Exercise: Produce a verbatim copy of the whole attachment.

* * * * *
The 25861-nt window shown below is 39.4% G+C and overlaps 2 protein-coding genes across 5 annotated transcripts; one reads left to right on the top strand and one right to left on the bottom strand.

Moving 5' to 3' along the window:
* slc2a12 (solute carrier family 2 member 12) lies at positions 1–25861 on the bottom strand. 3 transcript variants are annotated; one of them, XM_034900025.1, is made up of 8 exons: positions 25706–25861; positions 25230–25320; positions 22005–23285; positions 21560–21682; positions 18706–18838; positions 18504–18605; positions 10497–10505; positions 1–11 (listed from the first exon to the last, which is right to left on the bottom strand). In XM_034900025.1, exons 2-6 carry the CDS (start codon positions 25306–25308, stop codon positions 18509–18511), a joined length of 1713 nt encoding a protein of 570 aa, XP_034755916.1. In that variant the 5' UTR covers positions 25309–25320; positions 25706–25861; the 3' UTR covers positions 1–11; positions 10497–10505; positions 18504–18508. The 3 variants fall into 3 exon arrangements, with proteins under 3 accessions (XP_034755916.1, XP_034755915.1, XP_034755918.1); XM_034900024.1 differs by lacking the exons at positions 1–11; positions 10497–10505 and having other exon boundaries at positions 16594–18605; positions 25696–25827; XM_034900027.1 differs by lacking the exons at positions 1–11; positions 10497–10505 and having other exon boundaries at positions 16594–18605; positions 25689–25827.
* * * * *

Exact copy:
The 25861-nt window shown below is 39.4% G+C and overlaps 2 protein-coding genes across 5 annotated transcripts; one reads left to right on the top strand and one right to left on the bottom strand.

Moving 5' to 3' along the window:
* slc2a12 (solute carrier family 2 member 12) lies at positions 1–25861 on the bottom strand. 3 transcript variants are annotated; one of them, XM_034900025.1, is made up of 8 exons: positions 25706–25861; positions 25230–25320; positions 22005–23285; positions 21560–21682; positions 18706–18838; positions 18504–18605; positions 10497–10505; positions 1–11 (listed from the first exon to the last, which is right to left on the bottom strand). In XM_034900025.1, exons 2-6 carry the CDS (start codon positions 25306–25308, stop codon positions 18509–18511), a joined length of 1713 nt encoding a protein of 570 aa, XP_034755916.1. In that variant the 5' UTR covers positions 25309–25320; positions 25706–25861; the 3' UTR covers positions 1–11; positions 10497–10505; positions 18504–18508. The 3 variants fall into 3 exon arrangements, with proteins under 3 accessions (XP_034755916.1, XP_034755915.1, XP_034755918.1); XM_034900024.1 differs by lacking the exons at positions 1–11; positions 10497–10505 and having other exon boundaries at positions 16594–18605; positions 25696–25827; XM_034900027.1 differs by lacking the exons at positions 1–11; positions 10497–10505 and having other exon boundaries at positions 16594–18605; positions 25689–25827.